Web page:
“The most urgent problem in Spain is unemployment: you need to get it down to 5%”

John de Zulueta, Chairman of the Spanish Círculo de Empresarios.

Fernando G. Urbaneja | Chairman of the Círculo de Empresarios (Business Round Table in Spain ), John de Zulueta is an experienced member of the Board of Directors of various international firms. From his managerial post as President of the Sanitas Group (BUPA Group), he turned the company into the leader of its market. He is also Vice-President of the Innovation Bankinter Foundation and was member of the Advisory Council of 3i Europe. He spoke to us about how to fix Spain’s labour market (unemployment rate is 14.7%, according to April 25th data), where there are currently “135,000 technological jobs vacant which cannot find the people to fill them.”

 

Q.- What should be the priority for Spanish economic policy?

The urgent problem is unemployment; there is no excuse for not solving it. We need to lower it to 5%; it is a possible and reasonable target. We would ñoberate 26 billion euros among lower unemployment payments and higher social security contributions, without taking into account the impact on consumption and the tax take. This should be the priority for any government: to reduce unemployment effectively. Also education reform, which is more long term: more professional education, more dual education and more technological education.

At the moment we have 135,000 technological jobs vacant which cannot find the people to fill them. Universities are not thinking about the labour market. In the countries where employment functions best, governments finance the universities to promote R&D; the universities teach the new technologies so that their students create new companies and risk capital funds invest in these companies. This is the virtuous circle of employment and competitivity; new technologies, more innovative and more productive. Spain is very behind in this; Europe too.

We are doing badly in global competitivity. Spain appears in place 26, when we should be top 14. We are worse in the efficiency of the regulatory framework, in place 89; and ease of creating a new company (place 81). These are disappointing data which must be improved urgently. We do not have company leaders, there are no European companies among the top ten by stock market capitalisation: there are 8 US companies and two Chinese, many of these technological companies. The European Commission should not block the merger between Siemens and Alstom; we need more global stars, and not just national champions. Spain is not innovating when we need jobs which require technological skills and capacities which we do not have and which we do not import from other countries.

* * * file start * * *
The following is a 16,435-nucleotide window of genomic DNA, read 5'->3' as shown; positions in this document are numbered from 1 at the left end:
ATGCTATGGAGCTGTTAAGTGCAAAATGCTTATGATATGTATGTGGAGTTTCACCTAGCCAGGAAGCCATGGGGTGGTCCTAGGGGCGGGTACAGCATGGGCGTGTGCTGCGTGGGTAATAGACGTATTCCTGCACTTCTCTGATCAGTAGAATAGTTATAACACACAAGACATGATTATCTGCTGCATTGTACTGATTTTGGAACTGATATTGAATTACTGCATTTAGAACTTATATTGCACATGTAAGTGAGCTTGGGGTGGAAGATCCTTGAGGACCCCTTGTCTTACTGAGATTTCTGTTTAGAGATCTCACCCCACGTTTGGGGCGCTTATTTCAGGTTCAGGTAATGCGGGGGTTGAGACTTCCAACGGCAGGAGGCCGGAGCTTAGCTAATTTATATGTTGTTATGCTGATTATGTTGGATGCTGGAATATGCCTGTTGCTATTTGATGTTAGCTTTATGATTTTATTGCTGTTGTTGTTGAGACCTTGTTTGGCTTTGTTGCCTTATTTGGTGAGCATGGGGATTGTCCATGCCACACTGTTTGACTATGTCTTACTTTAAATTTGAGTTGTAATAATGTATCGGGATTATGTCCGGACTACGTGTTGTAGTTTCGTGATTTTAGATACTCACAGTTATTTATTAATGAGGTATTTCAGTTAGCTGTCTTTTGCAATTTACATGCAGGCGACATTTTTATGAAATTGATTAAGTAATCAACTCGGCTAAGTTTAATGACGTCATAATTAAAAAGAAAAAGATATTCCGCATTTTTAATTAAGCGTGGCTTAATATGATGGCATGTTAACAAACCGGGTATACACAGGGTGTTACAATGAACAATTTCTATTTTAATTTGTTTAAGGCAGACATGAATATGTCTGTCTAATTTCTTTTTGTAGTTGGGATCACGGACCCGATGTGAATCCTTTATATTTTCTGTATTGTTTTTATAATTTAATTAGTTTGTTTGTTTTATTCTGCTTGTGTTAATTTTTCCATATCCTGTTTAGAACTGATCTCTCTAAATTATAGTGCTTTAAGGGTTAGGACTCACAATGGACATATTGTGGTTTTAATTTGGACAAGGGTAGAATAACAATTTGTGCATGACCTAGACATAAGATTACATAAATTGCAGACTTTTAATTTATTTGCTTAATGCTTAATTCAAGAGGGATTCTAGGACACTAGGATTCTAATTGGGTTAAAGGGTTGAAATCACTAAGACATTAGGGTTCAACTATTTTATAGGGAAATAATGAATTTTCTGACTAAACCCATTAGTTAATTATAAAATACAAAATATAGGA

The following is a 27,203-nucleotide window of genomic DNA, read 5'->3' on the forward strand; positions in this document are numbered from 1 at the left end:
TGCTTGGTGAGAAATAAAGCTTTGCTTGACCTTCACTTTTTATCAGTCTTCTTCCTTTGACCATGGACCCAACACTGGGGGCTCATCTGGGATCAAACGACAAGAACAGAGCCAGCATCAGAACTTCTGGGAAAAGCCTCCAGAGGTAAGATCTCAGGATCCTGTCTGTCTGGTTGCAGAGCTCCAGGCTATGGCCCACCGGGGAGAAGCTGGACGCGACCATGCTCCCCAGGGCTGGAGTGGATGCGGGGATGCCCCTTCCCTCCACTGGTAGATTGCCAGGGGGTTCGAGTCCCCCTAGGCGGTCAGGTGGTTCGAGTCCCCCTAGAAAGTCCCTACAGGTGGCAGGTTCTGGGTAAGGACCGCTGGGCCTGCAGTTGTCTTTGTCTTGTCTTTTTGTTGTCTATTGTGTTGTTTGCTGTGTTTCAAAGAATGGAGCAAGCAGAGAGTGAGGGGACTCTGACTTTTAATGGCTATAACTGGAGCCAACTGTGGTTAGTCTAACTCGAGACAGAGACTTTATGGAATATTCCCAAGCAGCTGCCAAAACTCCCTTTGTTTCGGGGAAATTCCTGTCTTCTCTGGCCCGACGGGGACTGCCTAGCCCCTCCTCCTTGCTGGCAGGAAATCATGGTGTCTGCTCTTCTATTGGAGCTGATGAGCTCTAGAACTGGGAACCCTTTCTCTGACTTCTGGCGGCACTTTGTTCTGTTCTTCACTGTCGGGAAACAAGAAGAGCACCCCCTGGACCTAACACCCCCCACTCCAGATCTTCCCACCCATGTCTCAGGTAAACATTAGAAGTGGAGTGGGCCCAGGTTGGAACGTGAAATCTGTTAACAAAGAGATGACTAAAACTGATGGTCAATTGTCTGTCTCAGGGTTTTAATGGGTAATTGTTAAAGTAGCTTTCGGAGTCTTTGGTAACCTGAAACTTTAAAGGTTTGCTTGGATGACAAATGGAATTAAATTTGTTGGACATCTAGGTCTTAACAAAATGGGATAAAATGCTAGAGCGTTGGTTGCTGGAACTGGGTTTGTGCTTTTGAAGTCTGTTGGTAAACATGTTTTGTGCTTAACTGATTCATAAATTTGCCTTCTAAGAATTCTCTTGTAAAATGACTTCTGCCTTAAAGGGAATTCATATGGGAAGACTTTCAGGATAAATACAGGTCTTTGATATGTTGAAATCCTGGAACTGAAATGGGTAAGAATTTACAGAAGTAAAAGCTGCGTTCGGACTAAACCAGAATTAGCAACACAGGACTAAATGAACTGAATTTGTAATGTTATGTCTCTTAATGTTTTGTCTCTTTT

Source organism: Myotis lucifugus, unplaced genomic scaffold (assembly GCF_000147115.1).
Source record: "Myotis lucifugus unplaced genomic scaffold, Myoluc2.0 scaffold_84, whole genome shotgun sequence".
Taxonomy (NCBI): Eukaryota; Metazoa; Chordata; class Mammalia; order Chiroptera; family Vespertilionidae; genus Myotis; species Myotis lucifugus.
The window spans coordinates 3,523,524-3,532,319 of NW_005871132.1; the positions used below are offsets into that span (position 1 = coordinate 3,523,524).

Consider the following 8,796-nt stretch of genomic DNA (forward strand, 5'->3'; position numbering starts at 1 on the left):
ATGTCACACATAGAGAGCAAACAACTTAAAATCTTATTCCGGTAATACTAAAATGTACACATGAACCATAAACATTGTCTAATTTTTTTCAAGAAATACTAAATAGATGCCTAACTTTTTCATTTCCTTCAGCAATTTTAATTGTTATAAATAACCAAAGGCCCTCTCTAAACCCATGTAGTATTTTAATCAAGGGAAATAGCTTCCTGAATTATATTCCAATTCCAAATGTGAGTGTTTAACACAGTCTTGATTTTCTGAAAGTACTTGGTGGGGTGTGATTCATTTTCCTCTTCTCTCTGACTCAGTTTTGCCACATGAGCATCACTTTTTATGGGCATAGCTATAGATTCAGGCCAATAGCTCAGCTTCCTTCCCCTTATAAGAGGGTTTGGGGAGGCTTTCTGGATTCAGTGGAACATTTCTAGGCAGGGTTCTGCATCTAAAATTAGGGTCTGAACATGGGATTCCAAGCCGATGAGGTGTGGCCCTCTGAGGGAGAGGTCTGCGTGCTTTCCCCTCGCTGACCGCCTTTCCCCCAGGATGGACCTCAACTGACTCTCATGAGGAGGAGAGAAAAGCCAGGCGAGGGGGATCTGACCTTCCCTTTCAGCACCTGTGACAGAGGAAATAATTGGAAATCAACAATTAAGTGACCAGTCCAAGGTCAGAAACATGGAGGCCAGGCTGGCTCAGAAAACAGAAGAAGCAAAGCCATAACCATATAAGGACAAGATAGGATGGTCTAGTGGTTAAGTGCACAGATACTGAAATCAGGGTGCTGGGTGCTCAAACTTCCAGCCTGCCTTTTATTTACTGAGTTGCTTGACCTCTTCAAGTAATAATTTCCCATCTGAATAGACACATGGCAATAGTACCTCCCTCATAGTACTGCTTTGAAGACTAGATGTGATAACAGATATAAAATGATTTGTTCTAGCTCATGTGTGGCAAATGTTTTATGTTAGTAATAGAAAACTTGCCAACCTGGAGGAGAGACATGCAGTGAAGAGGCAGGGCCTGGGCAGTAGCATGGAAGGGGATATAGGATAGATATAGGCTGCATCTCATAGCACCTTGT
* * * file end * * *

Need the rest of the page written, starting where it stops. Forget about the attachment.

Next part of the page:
Q.- The debate is growing over the risks of inequality… the dilemma between equity and efficiency is being questioned, which should not be incompatible objectives. In short, another frontier for capitalism …

We need humanist companies to avoid social confrontation, to overcome the tensions between the haves and have-nots, to avoid sharpening the differences. We need to prevent the populism which is fed by social confrontation. We need to revise Friedman, who maintained that the only thing that matters is company profits, so that the shareholders can then do what they want, including charity. The modern narrative is different, today it should be “antifriedman”: the company has responsibilities to its community, in addition to making profits it should contribute to community projects where it operates. For example, it should pay attention with sensitivity and coherence to the ratio between what its top executives earn and the average wage. In Spain today this is 100:1, in the US it is much higher. This is not good; it has exploded in recent decades. When I began in a company these differences were much smaller.

 

Q.- The reputation of companies, especially banks, is at rock bottom

The banks indeed appear as the baddies in the movie, and have not known how to react. They committed mistakes, for example the “floor clauses”. But now much more transparency is demanded. There is a lack of communication, especially banks, who have perhaps been arrogant and careless. Now we know what commissions we pay, there is competition and the client has rights, is better protected. Banking is a critical sector, key for how the economy functions, which is why is a sector to which we must be demanding, but we must also value it for its essential role in the functioning of markets.

Q.- It´s not just banking, industry and companies in general also have reputation problems…
The Círculo is working in improving this reputation. But companies have to change, improve, explain themselves, educate … Companies are afraid of expressing their views, they over-respect governments, they see what depends on them. This is not the American model, much more demanding of its government.

Q.- How do you think that the separatist conflict influences the economy of Catalonia and the rest of Spain?
The conflict has caused the departure of the headquarters of 5,500 companies and the diversion of much foreign investment to Madrid. In the end it will contribute to the weakening of the Catalan economy, as happened in Quebec after the separatists lost two referenda. As Catalonia represents around 20% of Spanish GDP, in the end we will all lose. The future of Spain depends on a united country in a united Europe.

About the Author

Fernando Gonzalez Urbaneja
Over 30 years working in economic journalism. Fernando was founder and chief-editor at El País, general editor at the business daily Cinco Días, and now teaches at Universidad Carlos III. He's been president of the Madrid Press Association and the Spanish Federation of Press Associations. He's also member of the Spanish press complaints commission.